Tuesday, January 23, 2018

AGE OF SECESSION

AGE OF SECESSION

George O'Leary is starting to wonder if the Southeastern Conference is being governed by league commissioner Mike Slive or Confederate President Jefferson Davis.

O'Leary, the blunt, straightforward coach of the UCF Knights, compares the SEC's recent threat to break away from the rest of major college football and start its own division, to the Confederacy's decision to break away from the United States and risk the sovereign unity of college football.

"They sound like the South during the Civil War," O'Leary said of the SEC and the other saber-rattlers in the so-called Power 5 conferences. "If they don't get their way, they're going to secede and start their own country. . . . I think college football is in real trouble."

Perhaps it's not just coincidence that the first three letters of "secede" are S-E-C. When it comes to college football, it seems, the South truly has risen again.

O'Leary is certainly not the first to compare the SEC to the Confederacy. There are some historians who truly believe SEC football dominance emanates from the South's loss in the Civil War. They claim this provincial angst is why SEC schools so adamantly pursued excellence in college football; because it gave them a chance at a symbolic rematch. In 1935, the SEC became the first conference to offer athletic scholarships, which outraged Harvard, Yale and the other institutions of higher learning in the Northeast.

"The Civil War had crushed the ego of the South," writes Ray Glier in his recent book How the SEC Became Goliath. "The North was more urbanized and industrialized. It's why the North won the war and the South wanted to raise the level of its game. ... Football was part of the formula. ... The South finished second once before. Ever since it has been determined to finish first."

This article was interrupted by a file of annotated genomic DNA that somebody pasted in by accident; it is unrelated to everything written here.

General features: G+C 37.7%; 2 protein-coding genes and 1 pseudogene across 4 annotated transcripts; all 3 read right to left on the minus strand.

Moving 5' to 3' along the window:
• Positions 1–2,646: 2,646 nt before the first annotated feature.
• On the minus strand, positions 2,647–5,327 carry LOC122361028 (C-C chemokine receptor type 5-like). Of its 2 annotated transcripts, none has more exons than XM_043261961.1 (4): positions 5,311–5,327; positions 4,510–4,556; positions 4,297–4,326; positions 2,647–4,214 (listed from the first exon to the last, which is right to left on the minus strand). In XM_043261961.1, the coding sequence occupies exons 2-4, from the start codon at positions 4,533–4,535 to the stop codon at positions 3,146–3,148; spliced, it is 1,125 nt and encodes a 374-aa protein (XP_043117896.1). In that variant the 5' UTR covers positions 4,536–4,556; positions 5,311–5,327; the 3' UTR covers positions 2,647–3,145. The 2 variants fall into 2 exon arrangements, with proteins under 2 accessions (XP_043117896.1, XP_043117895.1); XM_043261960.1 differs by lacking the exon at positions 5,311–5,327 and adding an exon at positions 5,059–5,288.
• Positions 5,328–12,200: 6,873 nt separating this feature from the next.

Now that the SEC dominates college football, it seems the league wants to make up its own rules. Even though there is a contract in place binding the current lineup of conferences at the FBS level, Slive said recently that if he and his brethren in the other Power Five leagues don't get the autonomy to create their own by-laws, the next step would be to create their own division — "Division IV" — under the NCAA umbrella.

If this were to happen, it would be devastating for up-and-coming FBS schools like UCF, who have been building and investing for years in an attempt to get to the upper echelon of college football.

"The thing that's disturbing is that college football has been fighting for years to create a level playing field and now they're trying to go the other way and create an even wider gap between the haves and have-nots," O'Leary says. "I think some of these schools have forgotten where they came from."

O'Leary is right. If Slive and the current crop of conference commissioners had been in charge of college football 35 years ago, Florida State, Miami and Virginia Tech would be on the outside looking in. Those programs have emerged and blossomed over the past 30 or 40 years just as UCF is emerging and blossoming now.

I've said this before and I'll say it again: Why should Mississippi State, Wake Forest, Purdue and Iowa State get to be part of the Power 5 when they bring nothing to the table? UCF, the second-biggest school in the nation in the 18th-biggest TV market, has much more to offer in the form of growth potential, cable TV subscribers and recruiting base. But because Mississippi State was around 100 years ago when the SEC was formed and UCF wasn't, it's Mississippi State that is now part of college football's most powerful league.

As O'Leary often says, "There are two or three good teams in each of the major conferences; the rest are just members. They get a paycheck just for being in the league."

Unfortunately for UCF, those paychecks are big enough to fund the Power 5's potential SECession from the rest of college football.

The most frightening thing about O'Leary's historical comparison is this:

Unlike the real Civil War, this time the rebels have all the money, power and ammunition.

— Orlando Sentinel

 
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